On Earth Day 2011, over 200 people attended a dedication event hosted by Placer Land Trust, The Trust for Public Land and the Harvego family at Bruin Ranch. At this event, Placer Land Trust dedicated 1,773 acres of the ranch as “Harvego Bear River Preserve” – permanently protected for future generations.
In 2010, Placer Land Trust and The Trust for Public Land teamed up with Placer County, the State of California, our willing landowner (the Harvego family), and the local community to acquire and permanently protect a huge portion of Bruin Ranch, 1,773 acres of oak woodlands located outside of Auburn.
The 1,773 acres are part of the 2,300-acre Bruin Ranch, which is located in the Auburn Valley-Big Hill area. The ranch is west of Highway 49 and just south of the Bear River, the boundary between Placer and Nevada counties.
Placer County invested $5 million to acquire a conservation easement on the 1,773-acre Bruin Ranch site and a conservation easement on Placer Land Trust’s 427-acre Doty Ravine Preserve property in rural Lincoln. The conservation easements were provided to Placer County by Placer Land Trust in support of the pending Placer County Conservation Plan (PCCP), a county-wide proposal to streamline development and mitigation in western Placer County. The PCCP would seek to balance growth and the conservation of sensitive species habitat, open space and agricultural lands over the next 50 years. The County funding included $1 million from its Tree Mitigation Trust Fund and $4 million from the Placer County Open Space Fund. Both funds are reserved for one-time land conservation expenditures, rather than on-going costs.
Supervisor Robert M. Weygandt called the Board vote historic, saying, “I think 100 years from now, when people look back, they’re going to be very pleased with some of the decisions we made.”
In the coming years, Placer County will work with the Placer Land Trust to develop a public trail system on the 1,773-acre site that will provide for recreation activities such as hiking, bicycling and fishing, among others.
Supervisor Kirk Uhler said that public access was a critical component of this project, to provide additional recreation opportunities to the citizens of Placer County. Uhler voted for the project “because the opportunity is a tremendous one for us and we would be remiss in passing it up.”
Placer County Supervisors emphasized that now is a good time to acquire open-space land because property values have dropped significantly over the last few years.
The State of California contributed $4.5 million on the recommendation of the California Department of Fish and Game, through the California Wildlife Conservation Board (WCB). The WCB grant came from voter-approved proposition bond funds for land and habitat conservation. Placer Land Trust secured additional funding for management of the property through a local fund-raising campaign, and closed escrow on the 1,773-acre property, formerly owned by the Harvego family, on December 29, 2010.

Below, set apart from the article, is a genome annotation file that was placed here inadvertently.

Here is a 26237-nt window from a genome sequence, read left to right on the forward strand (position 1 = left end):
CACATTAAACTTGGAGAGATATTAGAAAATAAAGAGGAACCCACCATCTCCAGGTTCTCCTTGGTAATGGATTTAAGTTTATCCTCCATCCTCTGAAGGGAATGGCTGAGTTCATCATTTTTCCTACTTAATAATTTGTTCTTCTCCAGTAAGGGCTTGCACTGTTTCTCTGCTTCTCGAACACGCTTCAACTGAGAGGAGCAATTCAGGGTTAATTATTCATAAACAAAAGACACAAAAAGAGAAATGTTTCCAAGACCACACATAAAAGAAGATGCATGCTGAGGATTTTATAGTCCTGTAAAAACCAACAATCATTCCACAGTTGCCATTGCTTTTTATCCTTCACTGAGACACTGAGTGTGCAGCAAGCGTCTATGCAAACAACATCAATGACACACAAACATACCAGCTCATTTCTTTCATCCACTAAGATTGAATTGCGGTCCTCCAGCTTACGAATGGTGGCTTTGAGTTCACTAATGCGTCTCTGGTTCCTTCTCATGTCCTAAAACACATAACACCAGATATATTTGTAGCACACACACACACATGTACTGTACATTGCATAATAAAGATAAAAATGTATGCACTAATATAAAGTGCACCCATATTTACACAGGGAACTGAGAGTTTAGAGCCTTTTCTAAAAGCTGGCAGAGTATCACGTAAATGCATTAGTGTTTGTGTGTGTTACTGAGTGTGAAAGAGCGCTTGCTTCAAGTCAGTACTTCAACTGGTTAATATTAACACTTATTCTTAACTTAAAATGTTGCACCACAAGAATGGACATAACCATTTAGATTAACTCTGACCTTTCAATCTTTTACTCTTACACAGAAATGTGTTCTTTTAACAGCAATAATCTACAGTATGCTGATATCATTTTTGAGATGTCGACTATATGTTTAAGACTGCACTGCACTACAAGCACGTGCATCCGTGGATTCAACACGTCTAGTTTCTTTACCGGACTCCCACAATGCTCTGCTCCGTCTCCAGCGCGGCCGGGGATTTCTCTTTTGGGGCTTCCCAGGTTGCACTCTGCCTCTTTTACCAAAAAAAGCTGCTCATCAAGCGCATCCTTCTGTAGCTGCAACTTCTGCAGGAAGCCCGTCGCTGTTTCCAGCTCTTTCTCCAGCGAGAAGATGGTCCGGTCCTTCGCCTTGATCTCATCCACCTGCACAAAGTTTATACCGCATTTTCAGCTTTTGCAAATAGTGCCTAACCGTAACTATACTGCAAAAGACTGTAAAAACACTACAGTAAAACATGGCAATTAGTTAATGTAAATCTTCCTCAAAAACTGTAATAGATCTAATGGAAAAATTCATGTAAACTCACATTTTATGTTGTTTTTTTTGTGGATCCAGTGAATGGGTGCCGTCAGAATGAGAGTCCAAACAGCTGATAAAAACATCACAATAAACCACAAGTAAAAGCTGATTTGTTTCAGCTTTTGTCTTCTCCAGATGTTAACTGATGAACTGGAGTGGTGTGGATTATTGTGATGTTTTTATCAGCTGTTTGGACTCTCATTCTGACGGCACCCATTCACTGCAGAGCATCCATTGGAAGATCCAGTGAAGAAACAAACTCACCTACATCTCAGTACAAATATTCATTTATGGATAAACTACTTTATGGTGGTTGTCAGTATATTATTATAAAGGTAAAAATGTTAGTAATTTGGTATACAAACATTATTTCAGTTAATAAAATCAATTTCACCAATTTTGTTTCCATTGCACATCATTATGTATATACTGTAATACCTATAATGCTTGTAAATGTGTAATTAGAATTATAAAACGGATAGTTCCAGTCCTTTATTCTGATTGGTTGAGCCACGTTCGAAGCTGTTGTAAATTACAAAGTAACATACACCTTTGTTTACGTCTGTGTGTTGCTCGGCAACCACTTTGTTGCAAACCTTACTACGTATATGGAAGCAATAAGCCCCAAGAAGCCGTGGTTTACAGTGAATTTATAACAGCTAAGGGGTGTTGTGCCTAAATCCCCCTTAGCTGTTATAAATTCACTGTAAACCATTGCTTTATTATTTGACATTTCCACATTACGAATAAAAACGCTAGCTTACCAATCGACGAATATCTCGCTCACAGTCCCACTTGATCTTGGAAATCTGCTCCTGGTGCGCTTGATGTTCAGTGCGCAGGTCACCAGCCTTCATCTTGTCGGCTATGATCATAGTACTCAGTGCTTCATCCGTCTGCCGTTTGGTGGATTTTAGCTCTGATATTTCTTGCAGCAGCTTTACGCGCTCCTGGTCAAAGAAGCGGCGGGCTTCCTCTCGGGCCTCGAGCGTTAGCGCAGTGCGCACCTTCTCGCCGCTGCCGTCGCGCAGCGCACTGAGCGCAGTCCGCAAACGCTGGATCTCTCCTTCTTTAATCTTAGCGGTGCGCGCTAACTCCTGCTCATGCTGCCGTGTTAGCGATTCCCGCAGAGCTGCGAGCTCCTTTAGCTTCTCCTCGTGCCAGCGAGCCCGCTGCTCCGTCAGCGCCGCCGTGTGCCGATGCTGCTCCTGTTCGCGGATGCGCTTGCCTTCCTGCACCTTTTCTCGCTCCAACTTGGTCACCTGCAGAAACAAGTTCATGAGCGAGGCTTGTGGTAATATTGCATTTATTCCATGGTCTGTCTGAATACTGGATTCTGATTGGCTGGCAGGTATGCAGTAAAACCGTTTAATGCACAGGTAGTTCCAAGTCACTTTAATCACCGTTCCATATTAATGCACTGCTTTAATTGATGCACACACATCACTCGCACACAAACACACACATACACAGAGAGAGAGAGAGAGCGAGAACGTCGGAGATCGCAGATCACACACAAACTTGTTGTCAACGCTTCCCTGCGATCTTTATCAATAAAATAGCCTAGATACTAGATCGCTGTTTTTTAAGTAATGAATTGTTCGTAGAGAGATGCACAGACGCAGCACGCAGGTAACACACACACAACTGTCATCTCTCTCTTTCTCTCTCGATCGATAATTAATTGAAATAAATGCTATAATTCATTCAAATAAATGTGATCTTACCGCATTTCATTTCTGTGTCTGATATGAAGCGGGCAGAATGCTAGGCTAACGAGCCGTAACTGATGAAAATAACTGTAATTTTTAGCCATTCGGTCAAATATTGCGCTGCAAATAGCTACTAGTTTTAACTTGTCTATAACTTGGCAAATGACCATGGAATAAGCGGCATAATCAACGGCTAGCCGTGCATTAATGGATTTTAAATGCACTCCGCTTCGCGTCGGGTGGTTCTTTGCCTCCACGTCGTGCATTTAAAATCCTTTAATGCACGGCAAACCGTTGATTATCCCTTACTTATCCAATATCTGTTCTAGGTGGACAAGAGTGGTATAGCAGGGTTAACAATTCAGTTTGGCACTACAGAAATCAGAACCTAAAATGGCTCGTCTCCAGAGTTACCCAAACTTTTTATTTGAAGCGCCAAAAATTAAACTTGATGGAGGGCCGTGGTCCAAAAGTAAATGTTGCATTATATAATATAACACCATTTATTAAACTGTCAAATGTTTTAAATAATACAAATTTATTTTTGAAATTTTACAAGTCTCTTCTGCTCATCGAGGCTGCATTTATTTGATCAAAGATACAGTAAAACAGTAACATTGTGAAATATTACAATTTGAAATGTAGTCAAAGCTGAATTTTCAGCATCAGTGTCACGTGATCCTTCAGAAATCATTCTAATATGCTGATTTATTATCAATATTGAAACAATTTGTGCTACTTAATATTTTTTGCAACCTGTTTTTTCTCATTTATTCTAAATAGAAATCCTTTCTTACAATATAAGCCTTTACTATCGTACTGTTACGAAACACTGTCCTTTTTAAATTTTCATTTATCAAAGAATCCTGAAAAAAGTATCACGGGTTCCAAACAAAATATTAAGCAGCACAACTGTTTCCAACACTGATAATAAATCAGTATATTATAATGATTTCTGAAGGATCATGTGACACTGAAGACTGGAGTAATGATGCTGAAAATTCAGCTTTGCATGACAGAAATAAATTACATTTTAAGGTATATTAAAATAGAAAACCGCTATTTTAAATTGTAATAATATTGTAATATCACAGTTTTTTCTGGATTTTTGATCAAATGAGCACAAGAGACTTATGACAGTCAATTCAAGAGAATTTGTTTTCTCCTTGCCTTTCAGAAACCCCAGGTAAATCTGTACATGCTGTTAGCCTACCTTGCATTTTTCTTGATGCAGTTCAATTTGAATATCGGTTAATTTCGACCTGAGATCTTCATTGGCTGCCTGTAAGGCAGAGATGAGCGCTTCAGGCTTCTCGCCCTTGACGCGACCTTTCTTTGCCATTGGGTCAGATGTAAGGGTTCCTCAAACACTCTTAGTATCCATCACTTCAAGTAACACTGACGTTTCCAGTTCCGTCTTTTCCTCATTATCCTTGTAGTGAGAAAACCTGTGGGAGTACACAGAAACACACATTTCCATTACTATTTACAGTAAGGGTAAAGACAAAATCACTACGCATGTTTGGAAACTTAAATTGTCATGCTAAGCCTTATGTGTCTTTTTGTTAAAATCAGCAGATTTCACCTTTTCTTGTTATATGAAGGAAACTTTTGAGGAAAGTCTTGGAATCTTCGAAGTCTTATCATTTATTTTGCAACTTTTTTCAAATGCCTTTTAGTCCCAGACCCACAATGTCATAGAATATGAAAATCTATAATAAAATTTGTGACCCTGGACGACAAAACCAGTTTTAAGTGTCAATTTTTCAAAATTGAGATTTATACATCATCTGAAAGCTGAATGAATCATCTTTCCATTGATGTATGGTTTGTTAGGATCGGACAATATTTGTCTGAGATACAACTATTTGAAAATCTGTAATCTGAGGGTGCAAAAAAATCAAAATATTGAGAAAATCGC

“I truly believe it is a win-win that provides the county and its residents with great benefits at an exceptional value,” explained Jeff Darlington, Executive Director of Placer Land Trust. “Through this transaction, the County and State met critical conservation goals, and Placer Land Trust protected an incredible property for current and future generations.”
Placer Land Trust and The Trust for Public Land are currently raising funds to protect as much of the remaining 526 acres of Bruin Ranch as possible by the end of 2012. The remaining 526 acres are at the most risk by development, and would be the final “puzzle piece” in connecting all the protected lands in the area. Any and all contributions are most welcome!
The site is the largest intact oak woodland ranch in the Bear-Yuba foothills and features rolling blue oak woodlands, rangelands, annual grasslands and more than 20 acres of seasonal wetlands, ponds and riparian corridors. Several miles of the Bear River run alongside the northern boundary of the ranch.
Bruin Ranch also includes several miles of ranch roads that could easily be turned into public trails. It is viewed as an important link in a trail system that ultimately could run from Placer County’s 1,197-acre Hidden Falls Regional Park to the Bear River. The regional park is southwest of Bruin Ranch between Auburn and Lincoln. Until a recreation plan is completed to make it safe to allow public access to Bruin Ranch, Placer Land Trust will offer free monthly tours open to the public by RSVP. A dedication ceremony is planned for Earth Day (April 22) and monthly docent-led tours also begin at that time (see our Calendar for dates/times).
The Bruin Ranch acquisition is the largest completed by Placer Land Trust to date. Placer Land Trust and The Trust for Public Land – members of the Bear-Yuba Partnership – view the ranch as a key link to creating a trail system and wildlife corridor that would connect more than 6,500 acres in the Bear River and Coon Creek watersheds.
With this acquisition, and entering into its 20th anniversary year in 2011, Placer Land Trust has preserved 7,171 acres for current and future generations. To learn more about Bruin Ranch and Placer Land Trust, give us a call! (530) 887-9222.